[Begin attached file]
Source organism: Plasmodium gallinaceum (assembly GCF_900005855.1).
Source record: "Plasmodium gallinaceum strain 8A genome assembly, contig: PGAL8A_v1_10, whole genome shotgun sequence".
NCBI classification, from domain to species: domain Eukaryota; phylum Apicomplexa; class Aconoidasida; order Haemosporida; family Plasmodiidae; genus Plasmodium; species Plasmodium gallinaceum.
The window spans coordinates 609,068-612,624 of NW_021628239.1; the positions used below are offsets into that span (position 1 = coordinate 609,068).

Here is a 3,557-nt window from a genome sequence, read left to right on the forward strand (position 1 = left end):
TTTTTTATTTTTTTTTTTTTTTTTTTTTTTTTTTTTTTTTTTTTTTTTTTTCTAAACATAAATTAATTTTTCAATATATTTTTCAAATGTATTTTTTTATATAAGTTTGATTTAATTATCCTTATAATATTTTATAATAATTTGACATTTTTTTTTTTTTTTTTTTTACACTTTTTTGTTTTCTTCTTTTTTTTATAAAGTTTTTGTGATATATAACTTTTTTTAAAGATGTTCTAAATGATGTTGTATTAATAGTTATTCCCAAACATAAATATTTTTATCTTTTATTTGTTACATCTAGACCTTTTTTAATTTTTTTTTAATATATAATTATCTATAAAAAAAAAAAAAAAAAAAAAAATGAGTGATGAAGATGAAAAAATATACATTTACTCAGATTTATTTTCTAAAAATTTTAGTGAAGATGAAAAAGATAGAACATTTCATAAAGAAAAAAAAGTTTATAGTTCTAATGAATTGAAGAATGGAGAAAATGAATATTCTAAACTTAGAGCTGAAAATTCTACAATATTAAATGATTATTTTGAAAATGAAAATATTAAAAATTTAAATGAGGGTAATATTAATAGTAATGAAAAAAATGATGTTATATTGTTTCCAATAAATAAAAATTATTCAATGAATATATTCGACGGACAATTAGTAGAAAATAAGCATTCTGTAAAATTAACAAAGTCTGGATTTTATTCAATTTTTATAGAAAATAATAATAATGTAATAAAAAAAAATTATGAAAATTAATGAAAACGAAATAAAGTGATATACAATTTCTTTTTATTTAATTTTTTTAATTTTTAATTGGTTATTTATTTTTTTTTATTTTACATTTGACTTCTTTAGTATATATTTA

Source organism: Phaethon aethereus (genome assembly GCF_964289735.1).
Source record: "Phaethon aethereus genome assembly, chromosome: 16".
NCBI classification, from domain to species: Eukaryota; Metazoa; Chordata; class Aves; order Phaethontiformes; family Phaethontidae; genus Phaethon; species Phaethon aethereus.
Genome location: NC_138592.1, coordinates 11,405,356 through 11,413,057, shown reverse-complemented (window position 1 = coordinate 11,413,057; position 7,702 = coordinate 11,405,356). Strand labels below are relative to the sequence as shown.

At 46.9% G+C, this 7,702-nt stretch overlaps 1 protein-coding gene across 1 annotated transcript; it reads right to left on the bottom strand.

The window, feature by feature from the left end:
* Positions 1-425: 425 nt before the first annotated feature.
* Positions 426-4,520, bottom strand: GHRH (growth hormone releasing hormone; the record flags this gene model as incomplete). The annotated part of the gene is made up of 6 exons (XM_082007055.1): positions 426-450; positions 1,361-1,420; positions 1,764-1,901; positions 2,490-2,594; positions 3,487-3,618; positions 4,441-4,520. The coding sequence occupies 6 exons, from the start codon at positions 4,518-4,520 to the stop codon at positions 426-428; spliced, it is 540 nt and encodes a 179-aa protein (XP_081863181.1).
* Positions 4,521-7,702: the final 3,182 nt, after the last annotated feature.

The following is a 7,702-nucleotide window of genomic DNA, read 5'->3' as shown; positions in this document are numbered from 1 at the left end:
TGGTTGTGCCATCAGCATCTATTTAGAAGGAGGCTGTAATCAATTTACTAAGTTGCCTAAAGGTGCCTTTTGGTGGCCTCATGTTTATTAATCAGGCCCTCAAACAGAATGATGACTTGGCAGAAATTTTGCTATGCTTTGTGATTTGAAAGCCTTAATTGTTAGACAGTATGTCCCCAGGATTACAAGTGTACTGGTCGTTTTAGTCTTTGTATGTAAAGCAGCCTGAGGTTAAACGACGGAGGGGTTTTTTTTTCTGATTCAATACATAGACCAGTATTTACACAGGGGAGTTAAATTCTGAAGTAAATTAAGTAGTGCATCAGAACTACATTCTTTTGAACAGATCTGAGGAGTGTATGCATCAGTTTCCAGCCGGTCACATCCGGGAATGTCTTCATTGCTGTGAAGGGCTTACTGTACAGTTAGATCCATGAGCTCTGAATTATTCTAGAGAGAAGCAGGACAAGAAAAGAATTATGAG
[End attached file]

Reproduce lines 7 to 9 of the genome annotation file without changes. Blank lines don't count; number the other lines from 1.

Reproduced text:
Source organism: Phaethon aethereus (genome assembly GCF_964289735.1).
Source record: "Phaethon aethereus genome assembly, chromosome: 16".
NCBI classification, from domain to species: Eukaryota; Metazoa; Chordata; class Aves; order Phaethontiformes; family Phaethontidae; genus Phaethon; species Phaethon aethereus.